Foreigners can no longer sustain US economic expansion


“When sorrows come, they come not in isolated spies, but in battalions.” Claude in Hamlet, Act IV Scene V

You know those bells that are supposed to never ring to signal a turning point in the market? Well, they started ringing on September 27 and 28. On Thursday and Friday, just before the end of the third quarter, the interbank market “basis swap” between the euro and the US dollar rose by 30 basis points. Over the same period, the cost of yen-dollar basis swaps increased by 46 basis points.

It was the end of foreigners paying for the economic expansion of the United States. It also probably marked the end of the real estate recovery.

The effect of these changes in basis swap rates was to make it unprofitable for European or Japanese investors to purchase US Treasury bonds and hedge currency risk.

That such deals are possible would seem to violate the “no-arbitrage principle” of financial economics, but then America usually gets a free lunch from the rest of the world.

Foreign buyers of US securities, particularly Treasury bonds, would arrange through their banks to have their Treasury holdings covered by purchases of dollar derivatives. The banks of the foreign buyers would in turn acquire the dollars needed to cover part of the hedge by setting up swaps with American banks.

All of this allowed non-US institutions to hold large bond positions that paid a positive interest rate without incurring currency risk. It may seem like some kind of financial magic, but currency risk hasn’t gone away. It simply continued to grow as an irradiated part of the banks’ derivatives portfolio that had been hidden in plain sight.

In September last year, however, central bank researchers had estimated what they called “the missing external debt” that had funded the relatively strong US recovery. According to a special report by the Bank for International Settlements, the “missing” debt exceeded $10.7 billion in spot market valuations.

The BIS estimated in 2016 that “the missing debt amounts to around $13-14 billion, but the implications for financial stability are quite subtle and require an assessment of currency and maturity mismatches”.

To sum up these “subtle implications”: the United States had borrowed about an additional $14,000,000,000, and the foreign exchange risk assumed by the foreigners who lent this money had been mainly covered by the American banking system, which had underestimated how dangerous it could be.

The BIS has studied how these derivative bonds have formed since the recovery from the global financial crisis. After all, as its report states, “obligations incurred through foreign exchange swaps/forwards and cross-currency swaps are functionally equivalent to secured debt.”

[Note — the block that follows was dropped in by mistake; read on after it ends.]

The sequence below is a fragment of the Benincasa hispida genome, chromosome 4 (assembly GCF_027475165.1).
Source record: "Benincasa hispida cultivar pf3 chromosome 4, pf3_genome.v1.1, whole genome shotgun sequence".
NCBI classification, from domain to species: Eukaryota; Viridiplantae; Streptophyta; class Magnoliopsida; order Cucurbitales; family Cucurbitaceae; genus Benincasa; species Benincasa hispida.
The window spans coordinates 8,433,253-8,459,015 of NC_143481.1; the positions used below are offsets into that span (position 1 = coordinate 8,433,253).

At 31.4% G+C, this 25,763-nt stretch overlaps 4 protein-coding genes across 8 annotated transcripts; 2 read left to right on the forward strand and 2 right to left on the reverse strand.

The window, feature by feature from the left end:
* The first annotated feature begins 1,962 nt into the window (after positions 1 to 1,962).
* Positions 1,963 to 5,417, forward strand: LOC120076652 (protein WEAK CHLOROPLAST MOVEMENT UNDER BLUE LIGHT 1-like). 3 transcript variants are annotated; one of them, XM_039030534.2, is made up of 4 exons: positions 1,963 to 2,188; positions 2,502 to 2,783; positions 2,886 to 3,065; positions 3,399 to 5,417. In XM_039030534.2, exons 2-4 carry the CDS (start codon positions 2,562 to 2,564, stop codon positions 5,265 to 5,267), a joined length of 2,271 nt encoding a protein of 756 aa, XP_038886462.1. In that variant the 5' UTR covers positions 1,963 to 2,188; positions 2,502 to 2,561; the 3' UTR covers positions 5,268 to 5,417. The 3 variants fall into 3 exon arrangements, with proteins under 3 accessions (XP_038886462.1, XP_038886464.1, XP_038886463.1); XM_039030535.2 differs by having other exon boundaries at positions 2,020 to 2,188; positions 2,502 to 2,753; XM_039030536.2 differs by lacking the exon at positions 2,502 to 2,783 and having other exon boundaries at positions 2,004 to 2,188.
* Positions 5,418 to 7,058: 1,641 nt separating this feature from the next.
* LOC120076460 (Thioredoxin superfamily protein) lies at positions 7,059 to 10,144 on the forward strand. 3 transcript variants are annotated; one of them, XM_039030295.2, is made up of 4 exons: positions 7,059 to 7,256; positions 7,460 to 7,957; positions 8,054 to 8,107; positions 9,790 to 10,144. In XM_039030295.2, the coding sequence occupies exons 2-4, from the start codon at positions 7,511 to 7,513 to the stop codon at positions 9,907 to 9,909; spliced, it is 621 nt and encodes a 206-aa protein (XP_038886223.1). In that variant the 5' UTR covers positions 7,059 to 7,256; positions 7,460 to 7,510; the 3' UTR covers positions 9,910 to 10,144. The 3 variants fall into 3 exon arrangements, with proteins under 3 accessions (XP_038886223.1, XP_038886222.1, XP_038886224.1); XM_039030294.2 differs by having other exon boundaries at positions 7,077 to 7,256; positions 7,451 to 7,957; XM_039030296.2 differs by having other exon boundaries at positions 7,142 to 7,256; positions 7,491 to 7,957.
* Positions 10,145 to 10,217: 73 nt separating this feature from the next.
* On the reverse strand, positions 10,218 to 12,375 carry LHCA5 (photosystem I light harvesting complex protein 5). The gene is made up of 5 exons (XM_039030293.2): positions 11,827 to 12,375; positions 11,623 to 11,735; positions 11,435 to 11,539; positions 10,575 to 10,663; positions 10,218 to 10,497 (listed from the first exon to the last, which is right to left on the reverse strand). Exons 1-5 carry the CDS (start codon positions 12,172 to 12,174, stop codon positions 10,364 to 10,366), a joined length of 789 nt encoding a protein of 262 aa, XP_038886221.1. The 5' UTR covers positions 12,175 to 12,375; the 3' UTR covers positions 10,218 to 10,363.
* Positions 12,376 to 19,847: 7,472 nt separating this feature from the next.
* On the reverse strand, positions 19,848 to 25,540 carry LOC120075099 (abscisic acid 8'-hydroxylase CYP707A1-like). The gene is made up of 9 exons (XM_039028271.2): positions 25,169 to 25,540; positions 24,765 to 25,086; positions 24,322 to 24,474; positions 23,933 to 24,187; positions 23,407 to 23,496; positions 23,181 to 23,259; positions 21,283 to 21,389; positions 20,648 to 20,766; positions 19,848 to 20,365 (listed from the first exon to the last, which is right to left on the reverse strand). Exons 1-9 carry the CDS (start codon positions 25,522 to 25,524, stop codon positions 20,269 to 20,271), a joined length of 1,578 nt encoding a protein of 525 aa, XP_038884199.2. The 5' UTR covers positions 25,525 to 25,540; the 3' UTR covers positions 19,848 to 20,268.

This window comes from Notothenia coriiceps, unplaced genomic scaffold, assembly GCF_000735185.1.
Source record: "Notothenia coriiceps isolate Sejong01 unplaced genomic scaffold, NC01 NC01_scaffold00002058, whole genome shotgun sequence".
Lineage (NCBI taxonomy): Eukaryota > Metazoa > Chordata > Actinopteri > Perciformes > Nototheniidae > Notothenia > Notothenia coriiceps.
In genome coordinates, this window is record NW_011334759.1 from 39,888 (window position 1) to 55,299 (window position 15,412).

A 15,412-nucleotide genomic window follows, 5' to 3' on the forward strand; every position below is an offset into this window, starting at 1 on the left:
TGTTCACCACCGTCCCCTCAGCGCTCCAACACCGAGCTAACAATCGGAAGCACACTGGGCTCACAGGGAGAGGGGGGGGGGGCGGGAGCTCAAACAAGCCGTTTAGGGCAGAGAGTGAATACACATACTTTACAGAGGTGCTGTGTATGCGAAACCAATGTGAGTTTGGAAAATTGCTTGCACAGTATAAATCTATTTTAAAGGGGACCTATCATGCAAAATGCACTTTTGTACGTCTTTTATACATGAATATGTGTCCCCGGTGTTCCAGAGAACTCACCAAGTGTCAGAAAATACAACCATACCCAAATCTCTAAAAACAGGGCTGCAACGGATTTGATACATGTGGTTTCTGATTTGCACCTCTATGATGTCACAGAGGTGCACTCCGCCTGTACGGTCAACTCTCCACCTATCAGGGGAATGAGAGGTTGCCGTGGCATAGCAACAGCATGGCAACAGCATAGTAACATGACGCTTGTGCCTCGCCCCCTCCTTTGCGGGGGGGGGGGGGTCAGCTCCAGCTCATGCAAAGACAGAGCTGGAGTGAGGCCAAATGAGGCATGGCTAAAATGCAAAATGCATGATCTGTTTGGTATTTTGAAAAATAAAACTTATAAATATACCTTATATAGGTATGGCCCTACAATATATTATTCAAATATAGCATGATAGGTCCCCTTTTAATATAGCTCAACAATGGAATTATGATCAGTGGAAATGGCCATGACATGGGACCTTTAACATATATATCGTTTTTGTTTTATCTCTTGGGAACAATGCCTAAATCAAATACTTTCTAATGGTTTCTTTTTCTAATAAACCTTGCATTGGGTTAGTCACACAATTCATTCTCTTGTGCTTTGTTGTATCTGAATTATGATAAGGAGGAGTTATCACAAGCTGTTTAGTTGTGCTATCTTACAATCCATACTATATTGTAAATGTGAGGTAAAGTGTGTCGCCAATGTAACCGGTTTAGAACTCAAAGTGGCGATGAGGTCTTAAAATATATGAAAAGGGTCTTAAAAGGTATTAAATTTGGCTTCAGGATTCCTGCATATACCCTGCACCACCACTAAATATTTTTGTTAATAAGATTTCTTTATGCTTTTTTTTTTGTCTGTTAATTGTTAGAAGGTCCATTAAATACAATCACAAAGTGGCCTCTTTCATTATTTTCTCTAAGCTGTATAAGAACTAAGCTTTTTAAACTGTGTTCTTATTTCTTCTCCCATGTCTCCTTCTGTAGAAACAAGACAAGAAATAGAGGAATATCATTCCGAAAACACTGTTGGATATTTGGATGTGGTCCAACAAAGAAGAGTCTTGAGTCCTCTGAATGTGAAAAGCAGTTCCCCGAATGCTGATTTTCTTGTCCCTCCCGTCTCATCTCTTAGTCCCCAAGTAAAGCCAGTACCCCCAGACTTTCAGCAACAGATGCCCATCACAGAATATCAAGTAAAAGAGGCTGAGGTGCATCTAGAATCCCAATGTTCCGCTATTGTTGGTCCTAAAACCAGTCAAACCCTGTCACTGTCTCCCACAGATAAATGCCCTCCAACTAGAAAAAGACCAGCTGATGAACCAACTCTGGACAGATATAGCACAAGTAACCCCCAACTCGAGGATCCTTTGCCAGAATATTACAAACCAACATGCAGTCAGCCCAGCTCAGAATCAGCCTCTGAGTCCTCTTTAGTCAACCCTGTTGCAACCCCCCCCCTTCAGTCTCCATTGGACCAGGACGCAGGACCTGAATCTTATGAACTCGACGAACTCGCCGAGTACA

Previously, the BIS warned: “Even strong institutional investors can run into trouble. If they have trouble rolling their hurdles because of issues between dealers, they could be forced into sellouts.

Over the next 12 months, the BRI study made its way into the regulatory community. Anecdotally, as we approach the end of the third quarter of this year, regulators poring over the big banks’ trading desks have indicated that it would be good to reduce all swap exposure.

This cautious adjustment came at the same time as the Federal Reserve’s tightening message hit home. Some, like President Donald Trump, now think the Fed has “gone crazy.” Others think the adjustments are just what is needed to tame nascent inflation.

Someone other than foreign exchange-hedged foreigners will have to buy those bonds, along with the additional trillions that will be generated by large and growing US deficits. It seems likely that these new buyers, likely some US commercial banks, will need much higher rates to be tempted to bid as the Fed unwinds its own positions.

This is bad news for American manufacturers. They needed more years of low interest rates to meet the demand from millennials who were forming families and looking for homes.

Robert Dietz, chief economist at the National Association of Home Builders, points out, “Affordability is at a 10-year low. It’s not just double-digit increases in the cost of softwood lumber due to tariffs. “We have been suffering from labor shortages for three or four years. Now the builders say the lot provides [land approved for building] are weak.

Therefore, even if there is a strong recovery in home building activity, the underlying demand is not satisfied. Housing starts in August only reached an annual rate of 1,282m, well below the pre-crash peak of 2,273m in January 2006, not to mention the March 1973 rate of 2,365m of homes built in a much smaller country.

This underproduction is a failure of the financial system just like the last financial crisis. This is a consequence of the artificial constraint of housing construction by federal lending rules and local land use regulations. It postponed weddings and stuck labor in quicksand. Now potential buyers are facing high rates caused by the unwinding of these covered Treasury transactions.

Don’t talk to me about post-crisis “reforms”.


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